Polling suggests Romney will carry Georgia comfort- ably on Nov. 6, likely by a wider margin than John McCain’s five-point win four years ago but considerably closer than the blowout totals the Republican nominee will post in other Deep South states.
But Georgians have found other ways to matter, with their checkbooks and by volunteering to help the campaigns in other states that will go down to the wire. Players for both campaigns say they are pleased with Georgia’s place on the electoral map.
“There is a lot more enthusiasm for Governor Romney than there was for Senator McCain,” said Romney’s Georgia Finance Chairman Eric Tanenblatt, who also serves on Romney’s national fundraising team. “We will deliver our electoral votes for the governor, and we’re helping him win elsewhere, too.”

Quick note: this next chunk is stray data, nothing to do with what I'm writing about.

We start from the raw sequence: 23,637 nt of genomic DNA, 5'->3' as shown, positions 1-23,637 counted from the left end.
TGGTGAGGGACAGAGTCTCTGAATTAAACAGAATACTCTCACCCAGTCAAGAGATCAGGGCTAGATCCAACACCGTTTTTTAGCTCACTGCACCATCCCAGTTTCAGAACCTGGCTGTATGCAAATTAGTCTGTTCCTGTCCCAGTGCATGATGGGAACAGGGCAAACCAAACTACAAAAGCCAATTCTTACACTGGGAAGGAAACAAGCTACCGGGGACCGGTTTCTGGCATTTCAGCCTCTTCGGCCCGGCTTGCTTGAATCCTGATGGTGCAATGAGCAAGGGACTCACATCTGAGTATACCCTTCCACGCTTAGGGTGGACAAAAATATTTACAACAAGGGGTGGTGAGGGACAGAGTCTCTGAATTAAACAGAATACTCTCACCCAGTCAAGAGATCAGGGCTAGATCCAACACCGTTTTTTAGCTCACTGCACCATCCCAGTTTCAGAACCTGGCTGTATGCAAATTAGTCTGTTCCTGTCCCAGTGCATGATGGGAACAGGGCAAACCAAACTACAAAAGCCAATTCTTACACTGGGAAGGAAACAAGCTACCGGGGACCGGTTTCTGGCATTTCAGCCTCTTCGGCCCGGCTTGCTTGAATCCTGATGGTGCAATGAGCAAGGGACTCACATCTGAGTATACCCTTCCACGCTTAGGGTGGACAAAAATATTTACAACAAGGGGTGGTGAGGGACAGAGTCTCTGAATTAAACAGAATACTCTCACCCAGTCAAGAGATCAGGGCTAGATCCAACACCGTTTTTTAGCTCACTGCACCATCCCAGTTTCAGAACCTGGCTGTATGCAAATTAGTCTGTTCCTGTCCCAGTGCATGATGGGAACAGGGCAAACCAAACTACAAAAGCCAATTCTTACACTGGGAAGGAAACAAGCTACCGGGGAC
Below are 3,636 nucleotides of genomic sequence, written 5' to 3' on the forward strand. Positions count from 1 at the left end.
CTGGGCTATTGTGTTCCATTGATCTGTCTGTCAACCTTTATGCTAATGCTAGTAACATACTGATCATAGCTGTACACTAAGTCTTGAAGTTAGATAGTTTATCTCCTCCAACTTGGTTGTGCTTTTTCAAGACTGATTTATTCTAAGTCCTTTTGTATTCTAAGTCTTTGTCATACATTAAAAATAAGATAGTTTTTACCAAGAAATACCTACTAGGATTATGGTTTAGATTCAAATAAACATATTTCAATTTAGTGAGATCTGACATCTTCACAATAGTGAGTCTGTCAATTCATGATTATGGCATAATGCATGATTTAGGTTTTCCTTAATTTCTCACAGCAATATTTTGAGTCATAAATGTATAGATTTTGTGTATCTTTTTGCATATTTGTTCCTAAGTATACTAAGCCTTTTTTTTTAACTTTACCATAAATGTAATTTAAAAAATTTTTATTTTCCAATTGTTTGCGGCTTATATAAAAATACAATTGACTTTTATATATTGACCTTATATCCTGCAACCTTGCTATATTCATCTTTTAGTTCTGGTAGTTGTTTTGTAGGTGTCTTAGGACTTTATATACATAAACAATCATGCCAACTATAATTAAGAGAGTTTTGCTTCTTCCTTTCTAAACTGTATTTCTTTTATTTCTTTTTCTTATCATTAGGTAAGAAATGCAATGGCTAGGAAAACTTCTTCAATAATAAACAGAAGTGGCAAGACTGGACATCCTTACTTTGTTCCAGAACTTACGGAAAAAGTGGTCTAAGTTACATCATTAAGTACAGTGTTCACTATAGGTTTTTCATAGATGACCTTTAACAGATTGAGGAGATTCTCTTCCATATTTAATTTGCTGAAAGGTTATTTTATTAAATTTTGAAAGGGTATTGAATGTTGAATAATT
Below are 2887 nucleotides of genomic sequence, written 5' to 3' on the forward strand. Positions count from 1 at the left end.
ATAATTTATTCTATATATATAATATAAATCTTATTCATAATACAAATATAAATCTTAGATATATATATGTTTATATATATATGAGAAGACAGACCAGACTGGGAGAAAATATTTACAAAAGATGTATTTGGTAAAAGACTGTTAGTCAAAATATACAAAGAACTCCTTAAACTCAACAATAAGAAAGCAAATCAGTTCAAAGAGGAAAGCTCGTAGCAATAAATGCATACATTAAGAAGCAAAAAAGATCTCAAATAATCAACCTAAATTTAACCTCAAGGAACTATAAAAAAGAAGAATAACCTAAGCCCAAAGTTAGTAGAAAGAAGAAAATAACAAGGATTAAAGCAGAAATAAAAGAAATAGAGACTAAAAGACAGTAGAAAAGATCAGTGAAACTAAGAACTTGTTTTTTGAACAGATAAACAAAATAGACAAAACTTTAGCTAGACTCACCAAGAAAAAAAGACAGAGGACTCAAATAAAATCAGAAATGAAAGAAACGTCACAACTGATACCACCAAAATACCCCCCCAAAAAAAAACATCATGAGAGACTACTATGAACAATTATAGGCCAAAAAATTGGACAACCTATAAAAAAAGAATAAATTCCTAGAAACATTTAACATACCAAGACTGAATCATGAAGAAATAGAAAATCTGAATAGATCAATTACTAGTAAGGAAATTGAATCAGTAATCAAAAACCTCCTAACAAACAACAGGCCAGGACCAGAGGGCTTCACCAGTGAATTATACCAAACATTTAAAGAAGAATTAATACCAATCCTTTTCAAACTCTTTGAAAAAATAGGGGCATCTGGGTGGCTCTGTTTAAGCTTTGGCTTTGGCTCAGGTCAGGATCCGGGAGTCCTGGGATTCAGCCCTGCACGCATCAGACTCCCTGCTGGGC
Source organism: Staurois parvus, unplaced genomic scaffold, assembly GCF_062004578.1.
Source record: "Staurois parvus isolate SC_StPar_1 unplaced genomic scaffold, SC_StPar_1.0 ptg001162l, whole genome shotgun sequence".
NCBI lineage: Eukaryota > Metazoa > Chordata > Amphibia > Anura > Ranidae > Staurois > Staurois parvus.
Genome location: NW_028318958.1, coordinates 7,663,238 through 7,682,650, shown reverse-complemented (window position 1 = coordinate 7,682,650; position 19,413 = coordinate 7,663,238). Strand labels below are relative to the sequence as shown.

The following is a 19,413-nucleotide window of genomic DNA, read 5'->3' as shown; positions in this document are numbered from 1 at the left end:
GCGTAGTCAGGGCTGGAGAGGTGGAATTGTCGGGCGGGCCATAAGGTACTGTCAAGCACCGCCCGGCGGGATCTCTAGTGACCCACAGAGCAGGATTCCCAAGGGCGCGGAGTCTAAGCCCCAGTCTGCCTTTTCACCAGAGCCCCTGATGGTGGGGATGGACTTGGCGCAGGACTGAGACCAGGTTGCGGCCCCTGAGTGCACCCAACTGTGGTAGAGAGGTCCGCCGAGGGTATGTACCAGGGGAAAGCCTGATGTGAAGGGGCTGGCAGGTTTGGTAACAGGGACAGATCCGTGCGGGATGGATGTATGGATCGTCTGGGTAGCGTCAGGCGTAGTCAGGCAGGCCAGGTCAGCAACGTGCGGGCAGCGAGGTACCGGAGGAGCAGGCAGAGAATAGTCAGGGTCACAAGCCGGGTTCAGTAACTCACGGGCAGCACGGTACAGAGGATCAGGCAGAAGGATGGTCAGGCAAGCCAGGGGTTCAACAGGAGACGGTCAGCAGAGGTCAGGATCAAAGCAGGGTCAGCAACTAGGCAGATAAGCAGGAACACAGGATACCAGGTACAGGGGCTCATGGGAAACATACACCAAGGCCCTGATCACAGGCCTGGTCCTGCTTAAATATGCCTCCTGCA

State Democratic Party Chairman Mike Berlon refused to dismiss the possibility of an upset, though he conceded it would come only with “everything lining up” for an overwhelming Democratic turnout.
Democrats haven’t won the state in a presidential election since 1992, when then-Arkansas Gov. Bill Clinton topped President George H.W. Bush and Texas billionaire Ross Perot. And the party’s fortunes have taken a dive since Obama’s inauguration. Republicans swept statewide offices in 2010 and are on the cusp of supermajority in both houses of the General Assembly.
That landscape aside, Romney and Obama have each tapped Georgia for a load of campaign cash.
According to the latest Federal Elections Commission tallies, Romney has raised at least $8.8 million for his principal campaign account. The president has collected at least $7.1 million. For those accounts, contributors are capped at $5,000 limits: $2,500 each for the primary and general election.
Tanenblatt said the Republican total grows to more than $16.5 million, including contributions over the individual minimum that go to the Romney Victory Fund shared by the Romney campaign, the Republican National Committee and other party accounts.